Up to 50 local authorities are looking at taking over post offices scheduled for closure, the leader of Essex County Council has claimed.
Lord Hanningfield told BBC Two's The Daily Politics it was a case of councils "doing something people want".
Essex County Council is considering reopening and running 15 post offices - among 2,500 which are earmarked for closure nationally.
Ministers say the closures are needed to cut losses of £4m a week.
Essex County Council, which is negotiating a buy-out price from the Post Office, says 15 branches - out of 31 which have closed or are due to close - could be saved.
Postal Affairs Minister Pat McFadden has given his approval to the scheme.
Lord Hanningfield, a Conservative, said: "If the public want post offices then it's up to us. It's our job to provide them.
SOME COUNCILS WHO HAVE CONTACTED ESSEX
Source: Essex County Council
"Perhaps the government and the Post Office are missing out by cutting a service that the public like."
He added: "Up to 50 councils have contacted us around the country... I've been in local government a while and this has been the most popular thing I've ever been involved with."
Essex County Council has said it could make a profit by combining postal services with council services.
The stated aim is for any investment to be used over three years to help each branch to move towards becoming financially self-sufficient and "cost-neutral".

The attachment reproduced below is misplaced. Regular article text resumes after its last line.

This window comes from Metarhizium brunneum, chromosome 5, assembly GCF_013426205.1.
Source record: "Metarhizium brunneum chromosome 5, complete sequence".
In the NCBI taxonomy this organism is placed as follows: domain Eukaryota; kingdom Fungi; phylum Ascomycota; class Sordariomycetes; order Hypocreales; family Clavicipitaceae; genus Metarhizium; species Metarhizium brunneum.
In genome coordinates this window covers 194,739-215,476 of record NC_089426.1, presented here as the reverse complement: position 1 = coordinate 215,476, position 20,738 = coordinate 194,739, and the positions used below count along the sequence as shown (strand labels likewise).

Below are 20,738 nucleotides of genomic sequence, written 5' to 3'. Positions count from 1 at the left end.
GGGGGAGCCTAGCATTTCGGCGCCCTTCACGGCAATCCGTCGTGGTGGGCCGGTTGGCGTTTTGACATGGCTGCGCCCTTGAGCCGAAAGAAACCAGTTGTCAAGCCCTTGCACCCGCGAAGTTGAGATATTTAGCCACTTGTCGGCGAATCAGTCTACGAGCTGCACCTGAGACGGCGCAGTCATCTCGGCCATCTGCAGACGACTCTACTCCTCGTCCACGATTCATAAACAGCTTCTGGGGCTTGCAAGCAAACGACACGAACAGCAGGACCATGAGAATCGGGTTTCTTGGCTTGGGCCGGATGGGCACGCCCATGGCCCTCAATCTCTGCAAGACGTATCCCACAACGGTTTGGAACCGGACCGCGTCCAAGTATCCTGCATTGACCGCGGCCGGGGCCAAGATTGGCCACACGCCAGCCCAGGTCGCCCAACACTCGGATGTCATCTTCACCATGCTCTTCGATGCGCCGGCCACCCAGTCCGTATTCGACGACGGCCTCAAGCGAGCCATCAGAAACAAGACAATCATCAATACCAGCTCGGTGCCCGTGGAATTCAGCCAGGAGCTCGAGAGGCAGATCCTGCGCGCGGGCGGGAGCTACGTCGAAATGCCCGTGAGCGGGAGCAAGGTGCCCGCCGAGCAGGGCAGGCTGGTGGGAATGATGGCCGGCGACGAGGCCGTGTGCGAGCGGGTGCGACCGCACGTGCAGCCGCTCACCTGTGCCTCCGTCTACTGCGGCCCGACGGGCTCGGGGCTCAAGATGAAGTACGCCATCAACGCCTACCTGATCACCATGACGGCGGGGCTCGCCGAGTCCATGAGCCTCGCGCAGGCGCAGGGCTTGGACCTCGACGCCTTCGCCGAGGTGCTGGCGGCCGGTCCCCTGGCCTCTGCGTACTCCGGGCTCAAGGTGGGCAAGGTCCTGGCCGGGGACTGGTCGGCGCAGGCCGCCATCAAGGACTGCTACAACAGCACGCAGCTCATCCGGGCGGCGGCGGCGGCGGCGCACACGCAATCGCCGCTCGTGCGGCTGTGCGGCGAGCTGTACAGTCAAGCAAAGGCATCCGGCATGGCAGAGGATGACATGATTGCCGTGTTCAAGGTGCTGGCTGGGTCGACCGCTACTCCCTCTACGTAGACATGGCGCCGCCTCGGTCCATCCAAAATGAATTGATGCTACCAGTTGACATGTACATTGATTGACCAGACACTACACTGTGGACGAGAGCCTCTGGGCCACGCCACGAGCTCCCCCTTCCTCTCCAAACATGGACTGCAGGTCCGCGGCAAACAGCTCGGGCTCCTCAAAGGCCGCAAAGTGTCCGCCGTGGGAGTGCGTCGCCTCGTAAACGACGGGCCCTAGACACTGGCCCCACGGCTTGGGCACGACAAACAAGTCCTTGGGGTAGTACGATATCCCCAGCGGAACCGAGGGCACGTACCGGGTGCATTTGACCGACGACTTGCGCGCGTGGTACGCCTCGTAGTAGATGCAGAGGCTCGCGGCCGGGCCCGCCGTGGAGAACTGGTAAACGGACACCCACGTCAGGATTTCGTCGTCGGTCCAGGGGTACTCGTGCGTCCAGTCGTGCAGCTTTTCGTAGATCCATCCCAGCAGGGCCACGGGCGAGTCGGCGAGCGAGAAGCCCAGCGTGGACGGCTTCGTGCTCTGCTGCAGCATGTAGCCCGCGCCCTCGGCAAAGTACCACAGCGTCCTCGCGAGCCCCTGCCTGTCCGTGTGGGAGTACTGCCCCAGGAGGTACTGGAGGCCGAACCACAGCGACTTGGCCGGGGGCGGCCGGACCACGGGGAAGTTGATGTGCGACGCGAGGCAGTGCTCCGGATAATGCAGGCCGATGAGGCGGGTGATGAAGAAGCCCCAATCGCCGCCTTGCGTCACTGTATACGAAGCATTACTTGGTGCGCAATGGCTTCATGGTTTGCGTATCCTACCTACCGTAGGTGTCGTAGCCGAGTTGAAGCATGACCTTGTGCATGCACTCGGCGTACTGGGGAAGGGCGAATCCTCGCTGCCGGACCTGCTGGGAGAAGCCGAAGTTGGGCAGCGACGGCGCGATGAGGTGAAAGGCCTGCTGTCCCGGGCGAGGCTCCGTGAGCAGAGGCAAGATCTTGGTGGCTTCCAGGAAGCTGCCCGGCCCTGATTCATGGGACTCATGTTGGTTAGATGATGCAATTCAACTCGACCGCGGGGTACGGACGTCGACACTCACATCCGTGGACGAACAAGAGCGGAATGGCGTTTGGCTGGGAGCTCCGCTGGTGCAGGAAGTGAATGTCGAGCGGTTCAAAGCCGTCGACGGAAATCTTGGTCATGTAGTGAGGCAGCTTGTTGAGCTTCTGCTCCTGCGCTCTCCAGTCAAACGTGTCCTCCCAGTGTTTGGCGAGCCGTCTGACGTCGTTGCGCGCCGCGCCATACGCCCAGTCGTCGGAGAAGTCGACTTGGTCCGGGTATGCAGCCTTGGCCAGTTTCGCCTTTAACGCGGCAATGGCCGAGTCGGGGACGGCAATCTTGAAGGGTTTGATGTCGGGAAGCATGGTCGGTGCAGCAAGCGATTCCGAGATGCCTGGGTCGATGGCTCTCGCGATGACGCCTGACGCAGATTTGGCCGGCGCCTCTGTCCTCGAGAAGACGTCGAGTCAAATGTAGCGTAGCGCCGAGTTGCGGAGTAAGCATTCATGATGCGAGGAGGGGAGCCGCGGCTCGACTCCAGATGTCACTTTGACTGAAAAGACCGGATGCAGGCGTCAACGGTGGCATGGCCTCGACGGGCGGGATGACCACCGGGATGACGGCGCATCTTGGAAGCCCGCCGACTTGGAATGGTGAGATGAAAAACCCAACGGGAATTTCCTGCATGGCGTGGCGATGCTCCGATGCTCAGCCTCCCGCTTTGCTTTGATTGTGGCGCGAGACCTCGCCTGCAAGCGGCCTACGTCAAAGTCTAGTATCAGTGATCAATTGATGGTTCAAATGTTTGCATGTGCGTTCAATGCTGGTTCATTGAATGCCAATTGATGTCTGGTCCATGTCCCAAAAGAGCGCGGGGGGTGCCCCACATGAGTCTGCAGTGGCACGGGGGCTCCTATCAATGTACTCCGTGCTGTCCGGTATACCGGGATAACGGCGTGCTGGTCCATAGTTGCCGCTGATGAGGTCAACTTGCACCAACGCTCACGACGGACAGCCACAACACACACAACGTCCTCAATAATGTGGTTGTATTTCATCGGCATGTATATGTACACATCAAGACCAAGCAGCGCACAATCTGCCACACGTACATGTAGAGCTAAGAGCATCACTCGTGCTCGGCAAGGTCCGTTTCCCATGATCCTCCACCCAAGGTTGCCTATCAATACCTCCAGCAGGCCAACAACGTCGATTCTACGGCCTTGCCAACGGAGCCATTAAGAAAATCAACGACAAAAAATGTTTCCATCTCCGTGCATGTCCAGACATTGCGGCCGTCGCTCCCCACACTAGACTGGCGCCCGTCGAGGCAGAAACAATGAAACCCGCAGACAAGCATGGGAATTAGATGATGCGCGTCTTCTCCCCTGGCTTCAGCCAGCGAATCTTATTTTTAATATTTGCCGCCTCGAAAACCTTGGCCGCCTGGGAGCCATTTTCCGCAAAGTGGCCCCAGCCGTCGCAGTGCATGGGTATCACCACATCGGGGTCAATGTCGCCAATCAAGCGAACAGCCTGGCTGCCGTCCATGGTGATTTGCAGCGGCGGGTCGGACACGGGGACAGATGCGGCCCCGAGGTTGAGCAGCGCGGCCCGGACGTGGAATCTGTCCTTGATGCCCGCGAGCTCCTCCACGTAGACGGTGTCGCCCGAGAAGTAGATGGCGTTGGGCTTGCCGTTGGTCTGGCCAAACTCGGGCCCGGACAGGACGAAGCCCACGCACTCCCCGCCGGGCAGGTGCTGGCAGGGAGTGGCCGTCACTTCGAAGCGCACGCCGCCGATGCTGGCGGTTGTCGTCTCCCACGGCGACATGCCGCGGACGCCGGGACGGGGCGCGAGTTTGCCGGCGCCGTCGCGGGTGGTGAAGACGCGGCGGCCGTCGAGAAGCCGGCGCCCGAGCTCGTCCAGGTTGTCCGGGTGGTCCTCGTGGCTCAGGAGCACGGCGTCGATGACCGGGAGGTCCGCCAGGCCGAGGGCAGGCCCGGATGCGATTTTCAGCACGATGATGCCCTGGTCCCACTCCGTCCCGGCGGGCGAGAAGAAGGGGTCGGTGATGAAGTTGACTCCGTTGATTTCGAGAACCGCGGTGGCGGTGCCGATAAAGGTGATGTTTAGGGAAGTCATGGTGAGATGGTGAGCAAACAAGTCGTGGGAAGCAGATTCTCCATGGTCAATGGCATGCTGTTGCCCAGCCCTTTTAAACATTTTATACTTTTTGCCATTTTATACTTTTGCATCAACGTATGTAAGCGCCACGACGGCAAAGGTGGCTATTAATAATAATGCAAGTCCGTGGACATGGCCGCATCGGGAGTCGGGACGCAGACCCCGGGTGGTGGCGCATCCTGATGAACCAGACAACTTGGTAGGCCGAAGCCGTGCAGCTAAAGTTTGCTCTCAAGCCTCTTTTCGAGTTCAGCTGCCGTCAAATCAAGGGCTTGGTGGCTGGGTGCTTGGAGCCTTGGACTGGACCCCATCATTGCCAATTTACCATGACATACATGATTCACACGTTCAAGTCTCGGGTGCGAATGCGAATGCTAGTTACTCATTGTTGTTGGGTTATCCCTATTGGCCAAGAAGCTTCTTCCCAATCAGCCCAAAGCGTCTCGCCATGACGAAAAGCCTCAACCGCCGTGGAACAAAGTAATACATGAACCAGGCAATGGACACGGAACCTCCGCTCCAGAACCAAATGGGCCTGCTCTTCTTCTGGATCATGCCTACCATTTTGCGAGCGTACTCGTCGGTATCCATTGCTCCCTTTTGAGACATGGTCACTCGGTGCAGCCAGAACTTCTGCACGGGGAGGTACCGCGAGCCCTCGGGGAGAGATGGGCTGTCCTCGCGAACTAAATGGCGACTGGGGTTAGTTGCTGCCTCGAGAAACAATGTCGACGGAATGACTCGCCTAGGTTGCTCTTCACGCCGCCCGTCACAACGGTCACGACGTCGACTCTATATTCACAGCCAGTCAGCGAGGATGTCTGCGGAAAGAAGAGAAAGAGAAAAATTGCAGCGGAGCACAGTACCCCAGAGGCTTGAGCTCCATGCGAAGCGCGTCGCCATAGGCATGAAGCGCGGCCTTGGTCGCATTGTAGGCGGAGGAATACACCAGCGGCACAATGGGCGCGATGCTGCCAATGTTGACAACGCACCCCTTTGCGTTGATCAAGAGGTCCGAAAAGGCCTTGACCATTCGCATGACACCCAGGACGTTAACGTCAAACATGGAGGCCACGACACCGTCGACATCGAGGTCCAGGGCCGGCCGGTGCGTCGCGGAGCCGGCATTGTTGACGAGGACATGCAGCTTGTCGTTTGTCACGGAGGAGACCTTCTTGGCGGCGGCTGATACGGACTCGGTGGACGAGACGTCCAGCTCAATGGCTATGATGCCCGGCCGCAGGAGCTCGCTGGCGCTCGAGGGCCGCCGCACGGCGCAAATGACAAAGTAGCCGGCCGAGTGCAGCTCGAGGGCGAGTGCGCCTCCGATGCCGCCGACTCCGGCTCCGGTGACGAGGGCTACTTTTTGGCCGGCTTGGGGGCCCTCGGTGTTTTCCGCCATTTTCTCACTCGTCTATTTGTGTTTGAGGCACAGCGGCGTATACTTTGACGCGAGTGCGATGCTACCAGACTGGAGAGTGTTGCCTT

A spokesman for the county council said: "This has been hugely popular."
Conservative MP Peter Luff, who chairs the Commons business and enterprise committee, told The Daily Politics: "It [the Essex scheme] may be a good idea that perhaps is being done in a bit of a hurry."
This was a result of the "very rushed nature" of the national consultation over which post office branches should close, he added.
The Essex scheme has the backing of the Local Government Association, which represents local authorities in England and Wales.
But the TaxPayers' Alliance described the plan as "extremely risky", adding that councils should focus on providing basic services.
The government announced at the end of 2006 that 2,500 of the country's 14,000 post offices were likely to close by the end of this year because of rising losses largely caused by fewer people using the network.
Critics say the move will have a devastating effect on communities, particularly rural ones.